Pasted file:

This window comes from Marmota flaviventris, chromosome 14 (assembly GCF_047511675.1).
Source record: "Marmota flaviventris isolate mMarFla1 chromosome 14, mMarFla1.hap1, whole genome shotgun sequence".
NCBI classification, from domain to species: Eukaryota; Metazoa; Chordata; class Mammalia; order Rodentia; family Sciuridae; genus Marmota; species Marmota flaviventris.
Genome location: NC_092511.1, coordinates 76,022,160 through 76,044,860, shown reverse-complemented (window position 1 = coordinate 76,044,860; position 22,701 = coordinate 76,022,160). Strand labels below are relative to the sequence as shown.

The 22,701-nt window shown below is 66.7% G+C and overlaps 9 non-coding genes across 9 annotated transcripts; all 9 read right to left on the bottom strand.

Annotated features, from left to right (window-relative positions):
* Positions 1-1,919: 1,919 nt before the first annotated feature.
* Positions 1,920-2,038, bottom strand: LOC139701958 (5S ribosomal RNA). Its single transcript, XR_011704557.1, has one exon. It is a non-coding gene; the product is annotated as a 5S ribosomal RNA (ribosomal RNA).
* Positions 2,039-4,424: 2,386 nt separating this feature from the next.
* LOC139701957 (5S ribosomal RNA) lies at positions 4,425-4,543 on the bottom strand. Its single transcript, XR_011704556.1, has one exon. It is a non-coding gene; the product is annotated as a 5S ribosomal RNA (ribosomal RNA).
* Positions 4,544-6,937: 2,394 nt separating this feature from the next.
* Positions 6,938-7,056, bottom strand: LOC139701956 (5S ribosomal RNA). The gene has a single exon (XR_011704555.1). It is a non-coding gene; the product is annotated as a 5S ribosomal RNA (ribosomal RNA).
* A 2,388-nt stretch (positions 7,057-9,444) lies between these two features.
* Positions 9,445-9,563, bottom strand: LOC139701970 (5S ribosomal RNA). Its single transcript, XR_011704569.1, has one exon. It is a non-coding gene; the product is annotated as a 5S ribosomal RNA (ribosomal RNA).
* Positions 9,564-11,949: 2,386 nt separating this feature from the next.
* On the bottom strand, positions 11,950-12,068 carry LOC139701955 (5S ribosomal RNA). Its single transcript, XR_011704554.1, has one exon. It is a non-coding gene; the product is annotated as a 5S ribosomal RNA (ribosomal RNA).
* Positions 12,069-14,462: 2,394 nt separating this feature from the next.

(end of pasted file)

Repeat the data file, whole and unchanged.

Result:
This window comes from Marmota flaviventris, chromosome 14 (assembly GCF_047511675.1).
Source record: "Marmota flaviventris isolate mMarFla1 chromosome 14, mMarFla1.hap1, whole genome shotgun sequence".
NCBI classification, from domain to species: Eukaryota; Metazoa; Chordata; class Mammalia; order Rodentia; family Sciuridae; genus Marmota; species Marmota flaviventris.
Genome location: NC_092511.1, coordinates 76,022,160 through 76,044,860, shown reverse-complemented (window position 1 = coordinate 76,044,860; position 22,701 = coordinate 76,022,160). Strand labels below are relative to the sequence as shown.

The 22,701-nt window shown below is 66.7% G+C and overlaps 9 non-coding genes across 9 annotated transcripts; all 9 read right to left on the bottom strand.

Annotated features, from left to right (window-relative positions):
* Positions 1-1,919: 1,919 nt before the first annotated feature.
* Positions 1,920-2,038, bottom strand: LOC139701958 (5S ribosomal RNA). Its single transcript, XR_011704557.1, has one exon. It is a non-coding gene; the product is annotated as a 5S ribosomal RNA (ribosomal RNA).
* Positions 2,039-4,424: 2,386 nt separating this feature from the next.
* LOC139701957 (5S ribosomal RNA) lies at positions 4,425-4,543 on the bottom strand. Its single transcript, XR_011704556.1, has one exon. It is a non-coding gene; the product is annotated as a 5S ribosomal RNA (ribosomal RNA).
* Positions 4,544-6,937: 2,394 nt separating this feature from the next.
* Positions 6,938-7,056, bottom strand: LOC139701956 (5S ribosomal RNA). The gene has a single exon (XR_011704555.1). It is a non-coding gene; the product is annotated as a 5S ribosomal RNA (ribosomal RNA).
* A 2,388-nt stretch (positions 7,057-9,444) lies between these two features.
* Positions 9,445-9,563, bottom strand: LOC139701970 (5S ribosomal RNA). Its single transcript, XR_011704569.1, has one exon. It is a non-coding gene; the product is annotated as a 5S ribosomal RNA (ribosomal RNA).
* Positions 9,564-11,949: 2,386 nt separating this feature from the next.
* On the bottom strand, positions 11,950-12,068 carry LOC139701955 (5S ribosomal RNA). Its single transcript, XR_011704554.1, has one exon. It is a non-coding gene; the product is annotated as a 5S ribosomal RNA (ribosomal RNA).
* Positions 12,069-14,462: 2,394 nt separating this feature from the next.